Just two months after taking office, D.C. police chief Burtell M. Jefferson got caught this week in the crossfire of an old dispute over the size of the police force. The dispute pits the City Council, which wants to reduce the force, against Rep.William H.Natcher, (D-Ky.) who wields considerable influence over the District budget.
Jefferson testified at a council hearing in favor of a $2.4 million outlay to maintain a police force of 4,141. The outlay, an increase in the city's budget for fiscal 1979, which begins next Oct.1, was officially requested by Mayor Walter E. Washington.
The mayor acted under terms of a congressional resolution that is providing funds for running the city during the 1978 fiscal year.
At the insistence of Natcher, chairman of the house D.C. Appropriations Subcommittee and an outspoken advocate of a large police force, the resolution provides funds for maintaining a 4,141-member department.
Despite limited home rule, Congress still reviews and enacts all city budgets. That puts Natcher in the position of being able virtually to dictate some city policies.
Because retirements and resignations have reduced the police department by 54 persons, Jefferson recently took the first steps to recruit new officers to fill those vacancies.
Jefferson was in the witness chair for less than a minute before council member David A.Clarke (D-Ward 1) voiced displeasure at the situation.
Speaking softly to the new chief, Clarke said the mayor had undercut the council's decision last year to reduce the police force by 264 during the 1979 fiscal year. If the council prevails, Clarke said, the police department would have to fire the 54 new officers.
Deputy D.C. budget director Gladys Mack, moving into a vacant chair alongside Jefferson, said the mayor "would not make a decision" that would run contrary to the views of Congress.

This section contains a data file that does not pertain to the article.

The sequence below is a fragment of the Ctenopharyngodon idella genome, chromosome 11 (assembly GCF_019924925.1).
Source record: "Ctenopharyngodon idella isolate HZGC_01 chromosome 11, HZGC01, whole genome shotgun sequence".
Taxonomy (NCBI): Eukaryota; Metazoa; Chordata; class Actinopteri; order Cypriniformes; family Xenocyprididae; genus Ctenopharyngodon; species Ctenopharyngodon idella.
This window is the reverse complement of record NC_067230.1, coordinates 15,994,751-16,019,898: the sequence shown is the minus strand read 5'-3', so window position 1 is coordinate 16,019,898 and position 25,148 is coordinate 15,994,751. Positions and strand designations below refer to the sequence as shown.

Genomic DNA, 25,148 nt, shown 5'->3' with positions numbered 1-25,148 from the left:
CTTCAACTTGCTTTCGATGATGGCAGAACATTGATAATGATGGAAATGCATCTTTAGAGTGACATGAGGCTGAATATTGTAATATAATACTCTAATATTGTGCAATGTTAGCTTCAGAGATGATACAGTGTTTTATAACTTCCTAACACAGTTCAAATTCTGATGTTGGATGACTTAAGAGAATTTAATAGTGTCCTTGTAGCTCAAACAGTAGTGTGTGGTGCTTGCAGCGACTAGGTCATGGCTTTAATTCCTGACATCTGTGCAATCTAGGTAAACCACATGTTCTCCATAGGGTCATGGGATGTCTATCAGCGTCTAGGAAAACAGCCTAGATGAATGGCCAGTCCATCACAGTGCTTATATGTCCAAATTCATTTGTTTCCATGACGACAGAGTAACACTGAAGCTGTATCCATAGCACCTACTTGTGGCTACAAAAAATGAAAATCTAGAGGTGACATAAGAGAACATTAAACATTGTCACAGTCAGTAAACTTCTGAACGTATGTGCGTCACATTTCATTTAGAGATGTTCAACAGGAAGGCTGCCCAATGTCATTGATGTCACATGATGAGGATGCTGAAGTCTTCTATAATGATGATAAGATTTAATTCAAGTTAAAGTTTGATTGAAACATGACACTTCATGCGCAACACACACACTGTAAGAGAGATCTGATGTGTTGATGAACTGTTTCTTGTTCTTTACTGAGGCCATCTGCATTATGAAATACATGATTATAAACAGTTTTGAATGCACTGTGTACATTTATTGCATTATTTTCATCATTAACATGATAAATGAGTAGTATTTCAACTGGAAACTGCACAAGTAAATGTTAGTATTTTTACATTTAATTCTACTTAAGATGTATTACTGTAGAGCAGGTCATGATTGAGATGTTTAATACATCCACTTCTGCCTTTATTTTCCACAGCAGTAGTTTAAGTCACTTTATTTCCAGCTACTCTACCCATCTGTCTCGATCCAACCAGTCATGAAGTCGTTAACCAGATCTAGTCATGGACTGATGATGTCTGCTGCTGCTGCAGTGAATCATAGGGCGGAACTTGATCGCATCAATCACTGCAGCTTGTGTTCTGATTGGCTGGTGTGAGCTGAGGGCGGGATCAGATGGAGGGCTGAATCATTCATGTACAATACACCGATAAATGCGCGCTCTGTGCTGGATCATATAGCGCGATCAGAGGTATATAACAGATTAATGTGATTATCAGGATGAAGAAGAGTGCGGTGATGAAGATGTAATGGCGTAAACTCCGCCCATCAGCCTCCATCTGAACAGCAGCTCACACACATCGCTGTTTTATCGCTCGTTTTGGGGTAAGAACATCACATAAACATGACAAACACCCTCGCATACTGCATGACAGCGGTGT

Clarke called that "presumptuous," but absolved Jefferson of blame. The mayor, Clarke told the chief, "is your boss." But he suggested that the chief confer with the council over such matters.
Council chairman Sterling Tucker called Clarke's discussion with Jefferson "important, necessary and predictable."
Like Clarke, Tucker said that "consultation may well be necessary so it doesn't place one branch of government against the other."
Whatever action the council takes on the mayor's police request - and a rejection of it seems likely - the stage will be set on Capitol hill for the replay of an encounter last year between Natcher and city officials.
With Washington and Tucker looking on, Natcher asked Jefferson's predecessor as chief, Maurice J. Cullinane, whether he personally supported the city's request to cut the police force. Cullinane said he did not. Jefferson now seems sure to be asked a similar question.
Jefferson's appearance was the high point of the council's all-day hearing on the mayor's request to add $22.6 million to the 1978 city budget and $26.6 million to the 1979 budget.
The biggest single increases in both budgets are being sought by the Department of Human Rssources. An additional $9.4 million is requested for 1978 and $7.8 million for 1979.
Albert Russo, the department's director, said the increases would make possible a 5 percent increase in welfare benefits on July 1 and another 5 percent on April 1, 1979.
For a family of four receiving benefits under the program of assistance for families with dependent children, the current $314 monthly payment would rise by $16 on July 1.
However, Congressional action on the 1978 budgetary proposals is uncertain, since the city is operating on a stopgap funding resolution rather than on a formal budget. That presents a tricky parliamentary situation in getting any increases approved.
At the outset of the hearing, Kenneth Back, the city's director of finance and revenue, presented new and increased forecasts of tax collections.
Because of an improving economy, he said, revenues are expected to increase by $18 million in both 1978 and 1979. The biggest single increase expected this year is $8 million in gross receipts and franchise taxes on banks and public utilities, followed by a $4 million rise in personal income taxes.